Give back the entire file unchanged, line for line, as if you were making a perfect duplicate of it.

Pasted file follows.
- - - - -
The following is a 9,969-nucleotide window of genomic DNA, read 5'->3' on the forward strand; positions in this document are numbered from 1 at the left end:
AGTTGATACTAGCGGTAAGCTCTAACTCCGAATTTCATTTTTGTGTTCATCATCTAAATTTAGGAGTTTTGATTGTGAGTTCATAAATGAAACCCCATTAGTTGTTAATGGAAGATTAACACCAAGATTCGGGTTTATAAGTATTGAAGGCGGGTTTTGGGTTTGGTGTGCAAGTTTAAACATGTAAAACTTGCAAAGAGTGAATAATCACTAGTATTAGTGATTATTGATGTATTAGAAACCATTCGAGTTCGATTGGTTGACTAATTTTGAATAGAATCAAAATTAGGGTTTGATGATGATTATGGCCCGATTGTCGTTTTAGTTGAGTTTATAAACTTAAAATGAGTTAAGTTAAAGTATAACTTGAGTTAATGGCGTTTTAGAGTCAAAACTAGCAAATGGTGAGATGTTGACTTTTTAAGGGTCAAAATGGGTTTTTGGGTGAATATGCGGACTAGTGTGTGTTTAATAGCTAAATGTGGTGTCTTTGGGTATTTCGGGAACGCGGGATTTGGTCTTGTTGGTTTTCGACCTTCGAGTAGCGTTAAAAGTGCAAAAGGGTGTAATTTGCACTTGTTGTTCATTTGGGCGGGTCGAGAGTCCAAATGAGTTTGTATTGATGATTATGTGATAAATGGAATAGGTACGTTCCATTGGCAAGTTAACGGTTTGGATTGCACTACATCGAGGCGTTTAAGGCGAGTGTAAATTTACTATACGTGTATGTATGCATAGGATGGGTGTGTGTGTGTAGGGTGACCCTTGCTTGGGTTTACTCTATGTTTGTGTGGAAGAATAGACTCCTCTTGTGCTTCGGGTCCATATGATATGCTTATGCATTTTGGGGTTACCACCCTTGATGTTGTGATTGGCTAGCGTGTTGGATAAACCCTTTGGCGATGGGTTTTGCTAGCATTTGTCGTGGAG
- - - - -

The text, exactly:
The following is a 9,969-nucleotide window of genomic DNA, read 5'->3' on the forward strand; positions in this document are numbered from 1 at the left end:
AGTTGATACTAGCGGTAAGCTCTAACTCCGAATTTCATTTTTGTGTTCATCATCTAAATTTAGGAGTTTTGATTGTGAGTTCATAAATGAAACCCCATTAGTTGTTAATGGAAGATTAACACCAAGATTCGGGTTTATAAGTATTGAAGGCGGGTTTTGGGTTTGGTGTGCAAGTTTAAACATGTAAAACTTGCAAAGAGTGAATAATCACTAGTATTAGTGATTATTGATGTATTAGAAACCATTCGAGTTCGATTGGTTGACTAATTTTGAATAGAATCAAAATTAGGGTTTGATGATGATTATGGCCCGATTGTCGTTTTAGTTGAGTTTATAAACTTAAAATGAGTTAAGTTAAAGTATAACTTGAGTTAATGGCGTTTTAGAGTCAAAACTAGCAAATGGTGAGATGTTGACTTTTTAAGGGTCAAAATGGGTTTTTGGGTGAATATGCGGACTAGTGTGTGTTTAATAGCTAAATGTGGTGTCTTTGGGTATTTCGGGAACGCGGGATTTGGTCTTGTTGGTTTTCGACCTTCGAGTAGCGTTAAAAGTGCAAAAGGGTGTAATTTGCACTTGTTGTTCATTTGGGCGGGTCGAGAGTCCAAATGAGTTTGTATTGATGATTATGTGATAAATGGAATAGGTACGTTCCATTGGCAAGTTAACGGTTTGGATTGCACTACATCGAGGCGTTTAAGGCGAGTGTAAATTTACTATACGTGTATGTATGCATAGGATGGGTGTGTGTGTGTAGGGTGACCCTTGCTTGGGTTTACTCTATGTTTGTGTGGAAGAATAGACTCCTCTTGTGCTTCGGGTCCATATGATATGCTTATGCATTTTGGGGTTACCACCCTTGATGTTGTGATTGGCTAGCGTGTTGGATAAACCCTTTGGCGATGGGTTTTGCTAGCATTTGTCGTGGAG